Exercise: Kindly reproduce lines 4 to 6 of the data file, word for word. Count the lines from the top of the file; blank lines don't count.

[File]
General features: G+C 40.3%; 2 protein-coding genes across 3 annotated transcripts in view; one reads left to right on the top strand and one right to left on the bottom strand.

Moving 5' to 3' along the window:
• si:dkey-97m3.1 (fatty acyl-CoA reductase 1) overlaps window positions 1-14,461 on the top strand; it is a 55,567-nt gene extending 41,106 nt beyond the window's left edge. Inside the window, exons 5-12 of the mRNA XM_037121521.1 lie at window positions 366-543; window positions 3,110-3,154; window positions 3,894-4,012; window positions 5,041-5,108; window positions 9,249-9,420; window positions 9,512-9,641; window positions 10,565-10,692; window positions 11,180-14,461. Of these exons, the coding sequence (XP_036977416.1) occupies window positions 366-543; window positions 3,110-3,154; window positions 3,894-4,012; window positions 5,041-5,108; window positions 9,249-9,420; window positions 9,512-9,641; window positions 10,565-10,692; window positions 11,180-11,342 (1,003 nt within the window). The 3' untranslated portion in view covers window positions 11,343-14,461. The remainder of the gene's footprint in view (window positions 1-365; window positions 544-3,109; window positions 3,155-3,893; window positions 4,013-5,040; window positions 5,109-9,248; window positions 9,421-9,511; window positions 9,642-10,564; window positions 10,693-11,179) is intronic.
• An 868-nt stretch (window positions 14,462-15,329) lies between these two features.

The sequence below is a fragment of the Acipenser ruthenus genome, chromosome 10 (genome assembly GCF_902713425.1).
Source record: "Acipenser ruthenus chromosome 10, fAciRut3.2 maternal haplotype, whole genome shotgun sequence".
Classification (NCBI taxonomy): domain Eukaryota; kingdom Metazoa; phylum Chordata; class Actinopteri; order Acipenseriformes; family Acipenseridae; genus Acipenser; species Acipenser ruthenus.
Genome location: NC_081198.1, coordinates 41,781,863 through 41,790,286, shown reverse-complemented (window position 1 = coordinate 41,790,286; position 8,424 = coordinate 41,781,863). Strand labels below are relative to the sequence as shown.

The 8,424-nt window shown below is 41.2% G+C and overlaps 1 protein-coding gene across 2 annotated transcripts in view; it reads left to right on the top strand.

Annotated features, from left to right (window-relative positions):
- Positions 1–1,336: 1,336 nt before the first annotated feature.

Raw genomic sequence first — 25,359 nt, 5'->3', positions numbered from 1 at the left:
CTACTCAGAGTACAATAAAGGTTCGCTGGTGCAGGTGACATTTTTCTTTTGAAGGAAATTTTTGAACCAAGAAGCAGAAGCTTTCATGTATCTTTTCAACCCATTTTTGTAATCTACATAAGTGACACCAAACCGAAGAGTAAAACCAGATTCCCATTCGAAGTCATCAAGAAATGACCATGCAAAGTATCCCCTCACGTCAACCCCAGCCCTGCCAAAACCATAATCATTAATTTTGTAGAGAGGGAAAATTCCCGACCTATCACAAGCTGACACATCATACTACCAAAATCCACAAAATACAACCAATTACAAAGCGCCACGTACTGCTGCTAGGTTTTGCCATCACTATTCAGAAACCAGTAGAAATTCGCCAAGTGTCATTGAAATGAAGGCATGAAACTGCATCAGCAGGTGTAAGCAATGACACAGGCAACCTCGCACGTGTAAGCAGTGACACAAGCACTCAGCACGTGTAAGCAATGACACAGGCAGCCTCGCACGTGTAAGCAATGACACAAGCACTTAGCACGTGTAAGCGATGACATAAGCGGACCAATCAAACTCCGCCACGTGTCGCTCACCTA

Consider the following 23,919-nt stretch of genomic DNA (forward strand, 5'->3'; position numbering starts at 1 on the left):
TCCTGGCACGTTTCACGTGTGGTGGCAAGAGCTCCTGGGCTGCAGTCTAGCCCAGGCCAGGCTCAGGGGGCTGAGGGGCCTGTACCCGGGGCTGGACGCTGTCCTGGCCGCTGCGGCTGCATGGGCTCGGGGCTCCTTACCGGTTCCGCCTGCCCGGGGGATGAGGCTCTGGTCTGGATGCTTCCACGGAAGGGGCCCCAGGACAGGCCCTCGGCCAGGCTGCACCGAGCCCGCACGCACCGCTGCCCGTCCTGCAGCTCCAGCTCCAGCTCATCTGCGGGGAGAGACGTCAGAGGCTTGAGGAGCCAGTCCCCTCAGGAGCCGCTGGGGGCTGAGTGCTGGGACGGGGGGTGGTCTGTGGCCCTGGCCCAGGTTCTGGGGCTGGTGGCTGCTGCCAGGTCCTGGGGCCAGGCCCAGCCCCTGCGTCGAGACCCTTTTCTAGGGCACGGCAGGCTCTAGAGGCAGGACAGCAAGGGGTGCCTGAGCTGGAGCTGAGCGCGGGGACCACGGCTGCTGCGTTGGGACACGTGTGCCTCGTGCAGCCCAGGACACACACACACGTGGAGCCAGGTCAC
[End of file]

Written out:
• An 868-nt stretch (window positions 14,462-15,329) lies between these two features.

The sequence below is a fragment of the Acipenser ruthenus genome, chromosome 10 (genome assembly GCF_902713425.1).
Source record: "Acipenser ruthenus chromosome 10, fAciRut3.2 maternal haplotype, whole genome shotgun sequence".